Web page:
From the beginning, this project captured my imagination. This was to be an adaptive reuse intervention—from office to social housing. At the outset, we spent time studying and considering proxemics, as interior design is very much a human-scale endeavor. We started planning for our project not with a prescribed list of rooms, but with program actions that drove the creation of room typologies. We were halfway through the project before we were given the full context of the building we were intervening in, the Lever House in New York City.
The challenges of intervening in an adaptive reuse project afforded a chance to consider how we as designers might counteract some of the less-healthy elements of living in a high rise in an urban area. Introducing biophilia was an important addition on a large and small scale. Creating community by including a variety of common spaces that allowed for opportunities to gather, getaway or work became a key element of the design. For vertical circulation, two types of staircases were developed: a building-wide staircase connecting all floors and a localized staircase between two floors, meant to create more intimate neighborhoods. Residential units were designed as small clusters with shared kitchens or living rooms. The material palette was purposely kept simple—just matte and reflective finishes. All lighting and furniture pieces were designed specifically for this project to perpetuate a refined interior appearance that pushed against the bias of what social housing should look like. Two breather rooms, or shared economy spaces that could be rented by the hour or the day for a little extra room to get away and focus, were included on each floor. In the new Covid-19 era, there is a strong possibility there will be more office conversions on the horizon, which makes this intervention an important study for how we might do more environmental and social good through interior design.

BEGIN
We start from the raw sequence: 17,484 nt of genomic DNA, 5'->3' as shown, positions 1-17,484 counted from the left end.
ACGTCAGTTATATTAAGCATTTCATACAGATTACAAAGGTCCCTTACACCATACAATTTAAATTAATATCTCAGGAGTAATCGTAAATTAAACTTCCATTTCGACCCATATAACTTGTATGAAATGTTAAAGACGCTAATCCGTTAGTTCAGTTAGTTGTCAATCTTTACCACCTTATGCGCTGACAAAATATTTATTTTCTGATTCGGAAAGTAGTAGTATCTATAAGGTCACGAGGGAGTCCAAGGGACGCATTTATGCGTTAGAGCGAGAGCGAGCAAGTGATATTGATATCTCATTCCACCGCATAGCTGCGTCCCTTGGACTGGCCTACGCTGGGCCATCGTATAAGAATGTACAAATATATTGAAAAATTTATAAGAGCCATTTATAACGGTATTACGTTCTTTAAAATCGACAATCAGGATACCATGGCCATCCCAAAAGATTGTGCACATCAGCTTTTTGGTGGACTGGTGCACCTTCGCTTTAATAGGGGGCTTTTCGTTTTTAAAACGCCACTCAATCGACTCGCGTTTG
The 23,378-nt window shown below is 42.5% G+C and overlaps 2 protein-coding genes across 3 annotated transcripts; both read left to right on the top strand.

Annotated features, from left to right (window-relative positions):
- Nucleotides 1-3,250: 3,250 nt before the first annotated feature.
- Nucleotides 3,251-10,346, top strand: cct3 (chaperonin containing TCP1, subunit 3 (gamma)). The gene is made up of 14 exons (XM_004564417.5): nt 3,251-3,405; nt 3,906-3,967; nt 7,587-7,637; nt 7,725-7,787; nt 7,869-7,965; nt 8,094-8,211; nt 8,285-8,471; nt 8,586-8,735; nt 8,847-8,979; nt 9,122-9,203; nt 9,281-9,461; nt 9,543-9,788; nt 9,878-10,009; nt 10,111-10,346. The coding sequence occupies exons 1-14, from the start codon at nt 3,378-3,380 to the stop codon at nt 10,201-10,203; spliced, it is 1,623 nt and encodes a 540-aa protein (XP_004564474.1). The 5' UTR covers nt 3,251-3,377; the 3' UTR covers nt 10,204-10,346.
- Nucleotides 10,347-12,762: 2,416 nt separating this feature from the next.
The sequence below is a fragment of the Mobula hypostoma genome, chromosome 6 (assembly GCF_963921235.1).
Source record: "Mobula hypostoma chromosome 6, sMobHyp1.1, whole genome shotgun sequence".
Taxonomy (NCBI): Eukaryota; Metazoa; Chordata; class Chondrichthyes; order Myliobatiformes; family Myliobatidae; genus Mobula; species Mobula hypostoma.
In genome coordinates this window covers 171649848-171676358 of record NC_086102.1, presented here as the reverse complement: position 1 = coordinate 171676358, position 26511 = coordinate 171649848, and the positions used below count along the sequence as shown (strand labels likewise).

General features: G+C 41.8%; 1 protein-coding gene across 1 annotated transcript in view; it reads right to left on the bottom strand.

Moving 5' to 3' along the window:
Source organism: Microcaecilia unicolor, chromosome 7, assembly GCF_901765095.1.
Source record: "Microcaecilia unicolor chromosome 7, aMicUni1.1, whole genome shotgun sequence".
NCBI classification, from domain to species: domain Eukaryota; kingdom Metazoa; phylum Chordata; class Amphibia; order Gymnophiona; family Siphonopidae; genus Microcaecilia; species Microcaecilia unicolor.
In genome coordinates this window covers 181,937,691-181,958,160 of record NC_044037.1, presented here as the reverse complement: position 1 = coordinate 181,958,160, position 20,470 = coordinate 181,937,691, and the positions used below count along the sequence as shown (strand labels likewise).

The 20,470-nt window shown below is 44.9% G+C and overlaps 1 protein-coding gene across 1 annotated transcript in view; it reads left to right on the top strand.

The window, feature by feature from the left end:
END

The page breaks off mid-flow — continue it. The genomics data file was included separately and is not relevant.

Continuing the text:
2021-22 Design Excellence Award Winner
Core Studio I
Instructor: Clay Odom